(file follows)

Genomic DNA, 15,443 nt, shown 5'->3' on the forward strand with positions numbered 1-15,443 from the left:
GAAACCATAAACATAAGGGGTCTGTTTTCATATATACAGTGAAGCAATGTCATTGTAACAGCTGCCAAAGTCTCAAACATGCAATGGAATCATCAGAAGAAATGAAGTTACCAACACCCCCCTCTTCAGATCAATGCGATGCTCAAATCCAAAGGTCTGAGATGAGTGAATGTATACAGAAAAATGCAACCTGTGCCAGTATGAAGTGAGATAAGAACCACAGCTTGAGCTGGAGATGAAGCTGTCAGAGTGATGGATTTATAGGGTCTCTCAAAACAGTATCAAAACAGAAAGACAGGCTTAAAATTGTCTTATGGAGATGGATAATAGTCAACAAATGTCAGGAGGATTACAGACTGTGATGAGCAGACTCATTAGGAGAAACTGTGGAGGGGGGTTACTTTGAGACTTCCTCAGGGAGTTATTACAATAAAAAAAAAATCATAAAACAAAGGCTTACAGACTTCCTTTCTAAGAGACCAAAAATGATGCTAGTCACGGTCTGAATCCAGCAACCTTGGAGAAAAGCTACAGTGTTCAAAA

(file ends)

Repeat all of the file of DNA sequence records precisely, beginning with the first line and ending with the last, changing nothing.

Genomic DNA, 15,443 nt, shown 5'->3' on the forward strand with positions numbered 1-15,443 from the left:
GAAACCATAAACATAAGGGGTCTGTTTTCATATATACAGTGAAGCAATGTCATTGTAACAGCTGCCAAAGTCTCAAACATGCAATGGAATCATCAGAAGAAATGAAGTTACCAACACCCCCCTCTTCAGATCAATGCGATGCTCAAATCCAAAGGTCTGAGATGAGTGAATGTATACAGAAAAATGCAACCTGTGCCAGTATGAAGTGAGATAAGAACCACAGCTTGAGCTGGAGATGAAGCTGTCAGAGTGATGGATTTATAGGGTCTCTCAAAACAGTATCAAAACAGAAAGACAGGCTTAAAATTGTCTTATGGAGATGGATAATAGTCAACAAATGTCAGGAGGATTACAGACTGTGATGAGCAGACTCATTAGGAGAAACTGTGGAGGGGGGTTACTTTGAGACTTCCTCAGGGAGTTATTACAATAAAAAAAAAATCATAAAACAAAGGCTTACAGACTTCCTTTCTAAGAGACCAAAAATGATGCTAGTCACGGTCTGAATCCAGCAACCTTGGAGAAAAGCTACAGTGTTCAAAA